Robust Utility Verification of Data using Differential Private Publishing Schemes

Download Full-Text PDF Cite this Publication

Text Only Version

Robust Utility Verification of Data using Differential Private Publishing Schemes

Pawan Kumar Mashimode M.Tech(IT),Dept of ISE, SDM College of Engineering &Technology, Dharwad, Karnataka, India

Dr. Vandana S. Bhat

Dept of ISE,

SDM college of Engineering &Technology, Dharwad, Karnataka, India

Abstract:- Service providers have the ability to collect large amounts of user data. Sometimes, a set of providers may try to aggregate their data and then anonymizing it before publishing for specific data mining tasks. In this process, how to protect users privacy is extremely critical. This is the so- called privacy-preserving collaborative data publishing problem. In such scenarios, the data users may have a strong demand to measure the utility of the published data, since most anonymization techniques have side effects on data utility. This task is non-trivial, because the utility measuring usually requires the aggregated raw data, which is not revealed to the data users due to privacy concerns. Furthermore, the data publishers may even cheat in the raw data, since no one, including the individual providers, knows the full data set. We consider the collaborative data publishing problem for anonymizing horizontally partitioned data at multiple data providers. We consider a new type of insider attack by colluding data providers who may use their own data records (a subset of the overall data) to infer the data records contributed by other data providers. We propose a privacy-preserving utility verification mechanism based upon cryptographic technique for DiffParta differentially private scheme designed for set-valued data. This proposed system can measure the data utility based upon the encrypted frequencies of the aggregated raw data instead of the plain values, which thus prevents privacy breach. Moreover, it is enabled to privately check the correctness of the encrypted frequencies provided by the publisher, which helps detect dishonest publishers. We also extend this mechanism to DiffGenanother differentially private publishing scheme designed for relational data.

General Terms:- Collaborative, data publishing, utility verification, differential privacy.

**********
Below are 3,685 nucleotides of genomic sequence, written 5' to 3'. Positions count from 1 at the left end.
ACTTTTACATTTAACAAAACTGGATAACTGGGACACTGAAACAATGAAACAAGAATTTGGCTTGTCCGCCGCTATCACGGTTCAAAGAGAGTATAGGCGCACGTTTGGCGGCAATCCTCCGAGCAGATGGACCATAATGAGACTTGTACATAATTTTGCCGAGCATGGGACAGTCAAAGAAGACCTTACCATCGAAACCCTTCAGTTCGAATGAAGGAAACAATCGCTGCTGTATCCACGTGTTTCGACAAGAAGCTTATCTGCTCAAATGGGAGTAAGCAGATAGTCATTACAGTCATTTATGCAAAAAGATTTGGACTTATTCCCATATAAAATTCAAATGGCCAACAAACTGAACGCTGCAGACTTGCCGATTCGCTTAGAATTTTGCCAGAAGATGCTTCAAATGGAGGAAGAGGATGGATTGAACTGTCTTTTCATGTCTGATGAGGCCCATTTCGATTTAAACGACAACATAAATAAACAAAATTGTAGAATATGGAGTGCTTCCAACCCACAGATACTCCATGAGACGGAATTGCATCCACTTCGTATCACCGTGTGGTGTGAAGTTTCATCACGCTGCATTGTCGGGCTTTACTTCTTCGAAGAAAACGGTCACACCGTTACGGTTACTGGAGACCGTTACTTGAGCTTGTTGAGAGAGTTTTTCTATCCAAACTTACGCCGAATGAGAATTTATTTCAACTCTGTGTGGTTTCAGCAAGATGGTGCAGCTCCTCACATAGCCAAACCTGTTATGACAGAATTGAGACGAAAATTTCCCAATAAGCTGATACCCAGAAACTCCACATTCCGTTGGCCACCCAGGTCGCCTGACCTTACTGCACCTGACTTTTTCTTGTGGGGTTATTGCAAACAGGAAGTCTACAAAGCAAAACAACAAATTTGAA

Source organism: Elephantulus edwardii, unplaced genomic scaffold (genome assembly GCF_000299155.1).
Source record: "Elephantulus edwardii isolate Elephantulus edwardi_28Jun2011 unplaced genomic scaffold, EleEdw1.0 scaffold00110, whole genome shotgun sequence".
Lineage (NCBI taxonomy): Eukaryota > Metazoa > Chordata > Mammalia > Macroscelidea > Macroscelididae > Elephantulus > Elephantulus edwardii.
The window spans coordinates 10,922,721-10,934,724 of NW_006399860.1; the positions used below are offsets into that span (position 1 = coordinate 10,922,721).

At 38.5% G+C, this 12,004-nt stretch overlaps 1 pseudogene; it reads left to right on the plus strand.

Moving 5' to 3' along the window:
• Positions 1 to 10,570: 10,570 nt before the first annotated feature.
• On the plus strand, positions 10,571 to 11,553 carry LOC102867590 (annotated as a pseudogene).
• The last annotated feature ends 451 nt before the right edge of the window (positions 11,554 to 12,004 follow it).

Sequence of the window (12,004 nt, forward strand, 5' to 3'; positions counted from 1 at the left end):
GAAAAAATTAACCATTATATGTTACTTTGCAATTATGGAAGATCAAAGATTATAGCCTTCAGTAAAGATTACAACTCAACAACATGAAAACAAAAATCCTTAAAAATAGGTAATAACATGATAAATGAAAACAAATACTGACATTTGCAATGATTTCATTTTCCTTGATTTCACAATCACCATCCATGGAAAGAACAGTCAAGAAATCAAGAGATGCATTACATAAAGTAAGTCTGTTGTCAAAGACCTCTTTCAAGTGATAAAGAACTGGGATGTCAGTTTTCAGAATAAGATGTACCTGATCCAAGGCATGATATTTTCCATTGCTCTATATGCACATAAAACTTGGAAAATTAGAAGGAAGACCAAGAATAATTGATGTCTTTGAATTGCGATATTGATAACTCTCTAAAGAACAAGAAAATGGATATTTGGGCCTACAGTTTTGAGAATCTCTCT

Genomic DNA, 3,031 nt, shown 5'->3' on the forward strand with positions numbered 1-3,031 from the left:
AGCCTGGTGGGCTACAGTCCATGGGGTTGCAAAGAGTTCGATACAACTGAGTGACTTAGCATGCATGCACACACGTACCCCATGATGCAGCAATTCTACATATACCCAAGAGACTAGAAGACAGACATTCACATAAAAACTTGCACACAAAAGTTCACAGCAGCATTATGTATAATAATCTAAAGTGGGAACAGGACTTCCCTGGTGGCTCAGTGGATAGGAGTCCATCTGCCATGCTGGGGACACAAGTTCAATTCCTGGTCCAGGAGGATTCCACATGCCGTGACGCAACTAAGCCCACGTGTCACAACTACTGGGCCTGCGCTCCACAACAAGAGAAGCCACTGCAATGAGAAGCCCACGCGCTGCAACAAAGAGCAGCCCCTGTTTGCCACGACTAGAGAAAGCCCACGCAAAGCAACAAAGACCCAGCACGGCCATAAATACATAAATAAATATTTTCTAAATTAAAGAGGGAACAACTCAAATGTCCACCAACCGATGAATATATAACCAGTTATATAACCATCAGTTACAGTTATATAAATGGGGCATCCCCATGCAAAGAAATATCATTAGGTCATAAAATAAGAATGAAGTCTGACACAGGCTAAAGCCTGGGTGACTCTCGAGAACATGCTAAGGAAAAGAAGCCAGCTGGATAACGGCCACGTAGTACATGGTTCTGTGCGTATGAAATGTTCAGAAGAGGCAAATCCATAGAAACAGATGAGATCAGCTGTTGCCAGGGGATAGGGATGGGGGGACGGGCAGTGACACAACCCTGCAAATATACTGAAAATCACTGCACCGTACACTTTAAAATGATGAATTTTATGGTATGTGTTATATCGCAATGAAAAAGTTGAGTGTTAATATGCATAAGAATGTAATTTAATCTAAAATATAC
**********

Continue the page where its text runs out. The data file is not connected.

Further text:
1. INTRODUCTION

    Due to the rapid advancement in storing, processing, and networking capabilities of computing devices, there has been a tremendous growth in the collection of digital information about individuals. And the emergence of new computing paradigms, such as cloud computing, increases the possibility of large-scale distributed data collection from multiple sources. While the collected data offer tremendous opportunities for mining useful information, there is also a threat to privacy because data in raw form often contain sensitive information about individuals. Service providers have the ability to collect large amounts of user data. Sometimes, a set of providers may try to aggregate their data for specific data mining tasks. For example, the hospitals nation-wide may outsource their

    medical records to a research group for mining the spreading patterns of influenza epidemics. In this process, how to protect users privacy is extremely critical. This is the so-called privacy-preserving collaborative data publishing problem.

    An utility-preserving method for differentially private data releases is presented. Like with k-anonymity, it is able to produce general-purpose protected datasets. Data is processed via individual ranking micro aggregation to reduce its sensitivity. Details on how to apply the method to numerical and categorical data are provided. The data must be anonymized before release to protect the privacy of the subjects to whom the records relate. Differential privacy is a privacy model for anonymization that offers more robust privacy guarantees than previous models, such as k-anonymity and its extensions. However, it is often disregarded that the utility of differentially private outputs is quite limited, either because of the amount of noise that needs to be added to obtain them or because utility is only preserved for a restricted type and/or a limited number of queries. On the contrary, k-anonymity-like data releases make no assumptions on the uses of the protected data.